The reason that Link Aggregation will not give any performance benefit if both the Service Console and the VMkernel share two active uplinks on a virtual switch configured with Route based on IP hash load balancing policy can be summarised as follows.
802.3ad/LACP aggregates physical links, but the mechanisms used to determine whether a given flow of information follows one link or another are critical.
You’ll note several key things in this document that are useful in understanding 802.3ad/LACP.
- All frames associated with a given “conversation” are transmitted on the same link to prevent mis-ordering of frames. So what is a “conversation”? A “conversation” is the TCP connection.
- The link selection for a conversation is usually done by doing a hash on the MAC addresses (Route based on source MAC hash) or IP address (Route based on IP hash).
- Link Aggregation achieves high utilisation across multiple links when carrying multiple conversations, and is less efficient with a small number of conversations (and has no improved bandwith with just one).
So how does the VMkernel distribute traffic over the Link Aggregation Group (LAG)?
The VMkernel distributes the load across the Link Aggregation Group by selecting an uplink to the physical network based on the source and destination IP addresses together. Each source / destination IP conversation gets treated as a unique route, and is distributed across the LAG accordingly. Using an IP-based load balancing method allows for a single-NIC virtual machine to possibly utilise more than 1 physical NIC. Returning traffic may come in on a different NIC, so Link Aggregation must be supported on the physical switch.
The diagram below shows what you would want to achieve with vSwitch0 when using a single virtual switch with two network interfaces with two port groups configured for the Service Console networking and the VMkernel networking.
The Service Console uses vmnic0 as the active uplink and vmnic2 as the passive uplink. The VMkernel uses vmnic2 as the active uplink and vmnic0 as the passive uplink. If one of the network interfaces fail or the corresponding physical switch fails or a cable fails, then the portgroup will utilise the standby network interface.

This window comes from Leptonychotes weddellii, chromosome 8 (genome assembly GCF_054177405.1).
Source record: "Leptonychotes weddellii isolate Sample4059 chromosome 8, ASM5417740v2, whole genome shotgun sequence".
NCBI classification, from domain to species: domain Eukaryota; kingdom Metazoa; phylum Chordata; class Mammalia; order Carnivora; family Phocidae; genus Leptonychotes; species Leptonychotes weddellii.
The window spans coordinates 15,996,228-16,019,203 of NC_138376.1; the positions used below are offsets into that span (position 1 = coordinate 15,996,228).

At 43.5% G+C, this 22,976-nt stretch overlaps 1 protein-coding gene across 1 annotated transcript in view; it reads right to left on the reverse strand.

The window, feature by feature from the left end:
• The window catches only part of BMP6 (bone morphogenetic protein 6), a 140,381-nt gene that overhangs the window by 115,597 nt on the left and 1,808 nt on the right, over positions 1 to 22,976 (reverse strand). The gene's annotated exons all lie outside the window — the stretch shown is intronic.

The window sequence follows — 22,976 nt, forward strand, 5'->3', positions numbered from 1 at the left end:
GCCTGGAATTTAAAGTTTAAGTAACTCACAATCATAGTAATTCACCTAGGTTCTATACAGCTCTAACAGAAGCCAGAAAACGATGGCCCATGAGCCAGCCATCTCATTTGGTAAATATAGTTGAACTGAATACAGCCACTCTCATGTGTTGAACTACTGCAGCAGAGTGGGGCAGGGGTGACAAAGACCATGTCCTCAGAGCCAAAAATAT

The configuration settings seen within the VI Client are shown in the figures below.
The vSwitch0 configuration
The vSwitch uses Route based on IP hash with both adapters set as active.
The Service Console portgroup configuration
The Service Console port group uses vmnic0 as the active adapter and vmnic2 as the standby adapter and the load balancing policy is set to Route based on virtual port ID. This overrides the configuration inherited by the vSwitch.
The VMkernel portgroup configuration
The VMkernel port group uses vmnic2 as the active adapter and vmnic0 as the standby adapter and the load balancing policy is set to Route based on virtual port ID. This overrides the configuration inherited by the vSwitch.
The graph below shows the current utilisation of the network interfaces assigned to vSwitch0, under normal operations only vmnic0 is used because the Service Console traffic uses vmnic0.
Let's see what happens when I initiate a VMotion to the same server.
The VMotion traffic uses the active network interface vmnic2 as expected.
It is obviously apparent that using override active/passive uplinks for the Service Console and VMkernel port groups has significant advantages. By doing this we restrict the VMotion traffic from flooding the Service Console uplink adapter that can be experienced when using an active/active configuration.